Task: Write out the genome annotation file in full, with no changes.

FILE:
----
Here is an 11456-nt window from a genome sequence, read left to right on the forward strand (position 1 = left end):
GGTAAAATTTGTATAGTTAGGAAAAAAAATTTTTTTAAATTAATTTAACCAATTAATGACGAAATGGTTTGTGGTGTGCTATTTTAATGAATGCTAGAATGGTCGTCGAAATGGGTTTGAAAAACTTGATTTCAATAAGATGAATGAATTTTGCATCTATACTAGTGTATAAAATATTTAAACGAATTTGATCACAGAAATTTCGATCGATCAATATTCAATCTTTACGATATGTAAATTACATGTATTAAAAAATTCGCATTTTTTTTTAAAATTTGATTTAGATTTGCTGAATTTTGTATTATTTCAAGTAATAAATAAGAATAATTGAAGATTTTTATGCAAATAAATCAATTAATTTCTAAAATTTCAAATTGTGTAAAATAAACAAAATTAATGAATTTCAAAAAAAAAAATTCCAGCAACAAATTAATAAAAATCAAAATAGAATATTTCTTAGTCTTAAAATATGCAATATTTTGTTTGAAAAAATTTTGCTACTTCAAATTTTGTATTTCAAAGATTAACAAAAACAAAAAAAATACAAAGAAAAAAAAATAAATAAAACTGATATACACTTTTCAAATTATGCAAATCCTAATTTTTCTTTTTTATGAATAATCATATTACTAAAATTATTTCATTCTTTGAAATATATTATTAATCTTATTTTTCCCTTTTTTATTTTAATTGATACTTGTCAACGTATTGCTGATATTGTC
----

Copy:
Here is an 11456-nt window from a genome sequence, read left to right on the forward strand (position 1 = left end):
GGTAAAATTTGTATAGTTAGGAAAAAAAATTTTTTTAAATTAATTTAACCAATTAATGACGAAATGGTTTGTGGTGTGCTATTTTAATGAATGCTAGAATGGTCGTCGAAATGGGTTTGAAAAACTTGATTTCAATAAGATGAATGAATTTTGCATCTATACTAGTGTATAAAATATTTAAACGAATTTGATCACAGAAATTTCGATCGATCAATATTCAATCTTTACGATATGTAAATTACATGTATTAAAAAATTCGCATTTTTTTTTAAAATTTGATTTAGATTTGCTGAATTTTGTATTATTTCAAGTAATAAATAAGAATAATTGAAGATTTTTATGCAAATAAATCAATTAATTTCTAAAATTTCAAATTGTGTAAAATAAACAAAATTAATGAATTTCAAAAAAAAAAATTCCAGCAACAAATTAATAAAAATCAAAATAGAATATTTCTTAGTCTTAAAATATGCAATATTTTGTTTGAAAAAATTTTGCTACTTCAAATTTTGTATTTCAAAGATTAACAAAAACAAAAAAAATACAAAGAAAAAAAAATAAATAAAACTGATATACACTTTTCAAATTATGCAAATCCTAATTTTTCTTTTTTATGAATAATCATATTACTAAAATTATTTCATTCTTTGAAATATATTATTAATCTTATTTTTCCCTTTTTTATTTTAATTGATACTTGTCAACGTATTGCTGATATTGTC